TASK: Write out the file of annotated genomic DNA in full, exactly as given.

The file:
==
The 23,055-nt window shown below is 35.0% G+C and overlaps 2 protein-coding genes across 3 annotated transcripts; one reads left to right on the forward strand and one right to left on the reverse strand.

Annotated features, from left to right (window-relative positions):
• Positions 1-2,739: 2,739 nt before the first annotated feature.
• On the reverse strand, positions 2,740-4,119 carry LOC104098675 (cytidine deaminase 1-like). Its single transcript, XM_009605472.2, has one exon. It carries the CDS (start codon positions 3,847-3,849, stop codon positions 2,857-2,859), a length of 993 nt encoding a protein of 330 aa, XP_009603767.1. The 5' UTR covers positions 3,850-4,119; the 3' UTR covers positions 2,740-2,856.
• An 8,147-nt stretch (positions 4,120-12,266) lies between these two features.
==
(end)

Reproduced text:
The 23,055-nt window shown below is 35.0% G+C and overlaps 2 protein-coding genes across 3 annotated transcripts; one reads left to right on the forward strand and one right to left on the reverse strand.

Annotated features, from left to right (window-relative positions):
• Positions 1-2,739: 2,739 nt before the first annotated feature.
• On the reverse strand, positions 2,740-4,119 carry LOC104098675 (cytidine deaminase 1-like). Its single transcript, XM_009605472.2, has one exon. It carries the CDS (start codon positions 3,847-3,849, stop codon positions 2,857-2,859), a length of 993 nt encoding a protein of 330 aa, XP_009603767.1. The 5' UTR covers positions 3,850-4,119; the 3' UTR covers positions 2,740-2,856.
• An 8,147-nt stretch (positions 4,120-12,266) lies between these two features.